Richard A. Andersen

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Richard A. Andersen, (born October 27, 1950) is an American neuroscientist. He is the James G. Boswell Professor of Neuroscience at the California Institute of Technology in Pasadena, California.[1] His research focuses on visual physiology with an emphasis on translational research to humans in the field of neuroprosthetics, brain-machine interfaces, and cortical repair.


Born in New Kensington, Pennsylvania, Andersen received his undergraduate degree in biochemistry at the University of California, Davis, in 1973 and his PhD in physiology under the mentorship of Professor Michael Merzenich from the University of California, San Francisco, in 1979. He completed a postdoctoral fellowship with Professor Vernon Mountcastle at the Johns Hopkins University School of Medicine in 1981. After serving as an assistant and associate professor at the Salk Institute in La Jolla, California and an adjunct associate professor at the University of California, San Diego, he moved to MIT, first as an associate and later as a full professor in the Department of Brain and Cognitive Science. In 1993 he moved to Caltech to join the Division of Biology.

Andersen, an author of over 200 scientific publications, is a member of the National Academy of Sciences and the Institute of Medicine of the National Academies as well as a fellow of the American Academy of Arts and Sciences, AAAS and the Neuroscience Research Program in La Jolla, California, and he holds several patents in the area of biotechnology. He has served as principal or co-investigator on dozens of grants, raising millions of dollars for basic and applied research in the visual neurosciences. Andersen has served as the director of Caltech's Sloan-Schwartz Center for Theoretical Neurobiology and MIT's McDonnell-Pew Center for Cognitive Neuroscience as well as serving on numerous advisory and editorial boards. He has delivered numerous named lectureships and has served as a visiting professor at the Collège de France.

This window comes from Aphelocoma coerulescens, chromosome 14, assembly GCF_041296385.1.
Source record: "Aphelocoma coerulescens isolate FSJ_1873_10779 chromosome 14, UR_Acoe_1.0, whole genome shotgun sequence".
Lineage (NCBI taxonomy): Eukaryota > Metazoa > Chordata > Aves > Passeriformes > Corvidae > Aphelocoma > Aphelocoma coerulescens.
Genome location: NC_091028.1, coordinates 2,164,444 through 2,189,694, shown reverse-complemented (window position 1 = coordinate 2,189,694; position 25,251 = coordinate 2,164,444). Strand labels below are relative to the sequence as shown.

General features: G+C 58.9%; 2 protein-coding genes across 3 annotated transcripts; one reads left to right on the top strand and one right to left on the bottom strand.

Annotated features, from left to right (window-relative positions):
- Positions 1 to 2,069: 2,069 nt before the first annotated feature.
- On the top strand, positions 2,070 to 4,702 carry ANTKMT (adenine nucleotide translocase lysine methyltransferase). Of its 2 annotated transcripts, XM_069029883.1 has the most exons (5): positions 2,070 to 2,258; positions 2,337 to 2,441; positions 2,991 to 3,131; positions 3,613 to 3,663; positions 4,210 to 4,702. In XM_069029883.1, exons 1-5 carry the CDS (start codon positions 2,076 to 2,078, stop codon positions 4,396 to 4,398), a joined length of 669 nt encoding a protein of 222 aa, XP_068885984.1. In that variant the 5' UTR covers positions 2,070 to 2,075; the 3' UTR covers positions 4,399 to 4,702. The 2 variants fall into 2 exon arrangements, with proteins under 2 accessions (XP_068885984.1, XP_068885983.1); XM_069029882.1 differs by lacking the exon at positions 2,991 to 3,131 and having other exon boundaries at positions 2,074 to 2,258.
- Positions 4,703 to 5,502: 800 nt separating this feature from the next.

Awards he has received have included the McKnight Neuroscience Brain Disorders Award, NASA Tech Brief Award, the McKnight Technical Innovation in Neuroscience Award, the Spencer Award from Columbia College of Physicians and Surgeons and the McKnight Foundation Scholars Award. He was elected a Fellow of the American Academy of Arts and Sciences in 2002.[2]


Early work centered on the discovery and elucidation of cortical gain fields, a general rule of multiplicative computation used by many areas of the cortex.[3][4] Andersen and Zipser of UCSD developed one of the first neural network models of cortical function, which generated a mathematical basis for testing hypotheses based on laboratory findings.[5] His research established that the posterior parietal cortex (PPC) is involved in forming movement intentions—the early and abstract plans for movement.[6] Previously this part of the brain was thought only to function for spatial awareness and attention. His laboratory discovered the lateral intraparietal area (LIP) in the PPC and established its role in eye movements.[7] He also discovered the parietal reach region, an area involved in forming early reach plans.[8] His lab has also made a number of discoveries related to visual motion perception. He established that the middle temporal area processes the perception of form from motion.[9] He found that the perception of the direction of heading, important for navigation, is computed in the brain using both visual stimuli and eye movement signals.[10] His lab has also determined how eye position and limb position signals are combined for eye-hand coordination.[11]